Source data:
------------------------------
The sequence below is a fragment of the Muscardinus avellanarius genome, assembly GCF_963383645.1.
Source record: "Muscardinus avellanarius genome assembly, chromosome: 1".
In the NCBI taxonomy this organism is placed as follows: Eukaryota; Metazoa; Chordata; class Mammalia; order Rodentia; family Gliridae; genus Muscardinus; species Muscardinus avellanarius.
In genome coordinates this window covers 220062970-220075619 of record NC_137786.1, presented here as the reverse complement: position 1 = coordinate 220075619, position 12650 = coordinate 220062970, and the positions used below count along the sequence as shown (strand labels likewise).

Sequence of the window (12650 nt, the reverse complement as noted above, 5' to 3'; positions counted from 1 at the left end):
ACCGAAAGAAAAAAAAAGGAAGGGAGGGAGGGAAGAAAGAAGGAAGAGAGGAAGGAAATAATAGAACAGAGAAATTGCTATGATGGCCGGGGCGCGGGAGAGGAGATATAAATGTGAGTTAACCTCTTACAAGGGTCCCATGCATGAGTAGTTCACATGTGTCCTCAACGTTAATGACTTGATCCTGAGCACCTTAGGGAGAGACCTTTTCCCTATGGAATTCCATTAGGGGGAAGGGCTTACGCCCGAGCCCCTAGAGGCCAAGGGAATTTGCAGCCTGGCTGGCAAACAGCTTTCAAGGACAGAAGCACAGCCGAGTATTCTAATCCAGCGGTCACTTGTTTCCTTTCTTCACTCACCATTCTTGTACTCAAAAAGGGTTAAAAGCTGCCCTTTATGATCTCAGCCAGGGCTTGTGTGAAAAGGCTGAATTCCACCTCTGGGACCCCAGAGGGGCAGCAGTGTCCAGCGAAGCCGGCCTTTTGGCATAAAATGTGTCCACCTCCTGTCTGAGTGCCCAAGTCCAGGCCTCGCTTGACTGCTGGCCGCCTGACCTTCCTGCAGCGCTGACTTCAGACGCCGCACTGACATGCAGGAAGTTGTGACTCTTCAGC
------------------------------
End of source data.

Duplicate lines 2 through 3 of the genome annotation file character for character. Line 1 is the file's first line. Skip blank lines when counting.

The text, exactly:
Source record: "Muscardinus avellanarius genome assembly, chromosome: 1".
In the NCBI taxonomy this organism is placed as follows: Eukaryota; Metazoa; Chordata; class Mammalia; order Rodentia; family Gliridae; genus Muscardinus; species Muscardinus avellanarius.